Nepali Times Asian Paints
From The Nepali Press
Religious revival



Khemraj Keshabsharan, Santa Shiromani
In the fourth and sixth centuries, two Chinese theologians wrote about Nepal as the sort of place where no one wanted bad for another and where people kept their doors open even when they left the house. No one ever imagined that there would be violence in Nepal, or that Nepalis would engage in so much hatred and bloodshed.
Because of the politics of hatred in Nepal, most people have become faithless. But people are again turning towards religion due to social instability. It's characteristic for people to have renewed faith in god during times when they, their families and societies, do not have any security. While other religions focus on expansion, trying to convert more people into their religion, Hindu leaders are promoting religious activities and ways of thinking through sermons.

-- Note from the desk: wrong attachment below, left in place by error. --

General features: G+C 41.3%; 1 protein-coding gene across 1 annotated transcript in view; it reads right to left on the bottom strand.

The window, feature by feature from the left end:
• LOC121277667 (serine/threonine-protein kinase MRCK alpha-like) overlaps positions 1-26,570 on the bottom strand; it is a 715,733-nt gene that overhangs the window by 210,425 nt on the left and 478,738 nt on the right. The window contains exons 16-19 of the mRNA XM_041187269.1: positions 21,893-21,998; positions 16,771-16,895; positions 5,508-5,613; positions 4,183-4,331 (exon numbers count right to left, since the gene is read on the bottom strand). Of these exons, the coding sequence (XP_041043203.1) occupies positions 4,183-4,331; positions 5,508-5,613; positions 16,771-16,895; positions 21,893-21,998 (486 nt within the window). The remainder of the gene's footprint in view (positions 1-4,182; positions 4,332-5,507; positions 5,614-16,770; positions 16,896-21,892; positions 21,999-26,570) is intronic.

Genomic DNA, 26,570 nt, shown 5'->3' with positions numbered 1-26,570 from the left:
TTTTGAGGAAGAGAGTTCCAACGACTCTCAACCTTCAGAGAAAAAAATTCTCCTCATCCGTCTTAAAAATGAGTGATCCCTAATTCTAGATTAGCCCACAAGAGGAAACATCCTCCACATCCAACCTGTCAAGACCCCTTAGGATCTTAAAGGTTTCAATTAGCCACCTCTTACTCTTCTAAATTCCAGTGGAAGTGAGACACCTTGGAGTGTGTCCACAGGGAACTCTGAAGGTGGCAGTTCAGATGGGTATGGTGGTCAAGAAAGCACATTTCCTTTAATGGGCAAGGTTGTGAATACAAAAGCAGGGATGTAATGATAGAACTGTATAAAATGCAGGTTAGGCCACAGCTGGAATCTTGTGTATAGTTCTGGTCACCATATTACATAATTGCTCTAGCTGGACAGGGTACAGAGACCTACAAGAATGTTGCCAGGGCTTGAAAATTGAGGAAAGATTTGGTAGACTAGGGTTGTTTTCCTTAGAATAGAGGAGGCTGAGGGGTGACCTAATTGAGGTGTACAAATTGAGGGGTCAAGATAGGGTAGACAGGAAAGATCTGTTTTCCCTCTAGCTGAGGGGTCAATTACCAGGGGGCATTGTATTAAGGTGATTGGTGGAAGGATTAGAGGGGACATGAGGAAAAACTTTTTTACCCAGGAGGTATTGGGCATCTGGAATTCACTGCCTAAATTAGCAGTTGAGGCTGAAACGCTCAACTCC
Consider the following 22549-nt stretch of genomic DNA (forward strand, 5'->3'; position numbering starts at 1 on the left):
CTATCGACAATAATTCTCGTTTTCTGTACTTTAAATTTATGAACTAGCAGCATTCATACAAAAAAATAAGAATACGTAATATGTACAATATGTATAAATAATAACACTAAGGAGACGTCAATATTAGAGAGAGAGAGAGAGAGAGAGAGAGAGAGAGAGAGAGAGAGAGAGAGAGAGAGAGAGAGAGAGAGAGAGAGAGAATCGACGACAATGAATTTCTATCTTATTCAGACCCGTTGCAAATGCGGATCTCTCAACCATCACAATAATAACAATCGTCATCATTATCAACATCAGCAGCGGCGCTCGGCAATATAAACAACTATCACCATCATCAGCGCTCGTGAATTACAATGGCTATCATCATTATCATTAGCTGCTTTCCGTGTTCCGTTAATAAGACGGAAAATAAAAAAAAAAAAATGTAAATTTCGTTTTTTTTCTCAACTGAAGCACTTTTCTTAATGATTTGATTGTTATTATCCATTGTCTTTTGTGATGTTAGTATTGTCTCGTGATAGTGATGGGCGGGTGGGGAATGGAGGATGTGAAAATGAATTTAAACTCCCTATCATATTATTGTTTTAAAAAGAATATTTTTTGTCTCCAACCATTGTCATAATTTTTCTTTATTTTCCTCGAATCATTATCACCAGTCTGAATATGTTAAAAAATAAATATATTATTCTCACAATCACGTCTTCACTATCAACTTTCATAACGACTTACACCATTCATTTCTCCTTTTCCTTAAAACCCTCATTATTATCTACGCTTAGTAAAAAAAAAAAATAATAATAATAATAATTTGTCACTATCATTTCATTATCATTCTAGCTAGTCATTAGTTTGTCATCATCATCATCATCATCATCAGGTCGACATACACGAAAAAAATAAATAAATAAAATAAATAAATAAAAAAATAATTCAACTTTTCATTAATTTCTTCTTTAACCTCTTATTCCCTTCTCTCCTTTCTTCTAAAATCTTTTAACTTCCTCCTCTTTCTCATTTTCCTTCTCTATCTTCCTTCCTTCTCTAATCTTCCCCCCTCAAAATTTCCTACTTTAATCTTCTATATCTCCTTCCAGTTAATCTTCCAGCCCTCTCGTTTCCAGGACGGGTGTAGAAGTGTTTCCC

Kebi Rokaya, Nepali Rastriya Mandali Parisad
Increasing insecurity and inflation have eroded people's sense of hope. This is one of the reasons why they are trying to find answers in spirituality. Since Nepal was declared a secular state, Hindu devotees have become even more religious. Groups that thought twice before engaging in religious activities are now much more active. The increasing religious fervour is a good sign. But parties are politicising religion. In the new constitution, Nepal shouldn't be made a secular state, but a religiously neutral one. It would be hypocritical to let representatives be chosen simply based on religion. If we are going to ask for places for Muslims and Christians, why were we against the opportunities Hindus enjoyed in the past?



LATEST ISSUE
638
(11 JAN 2013 - 17 JAN 2013)


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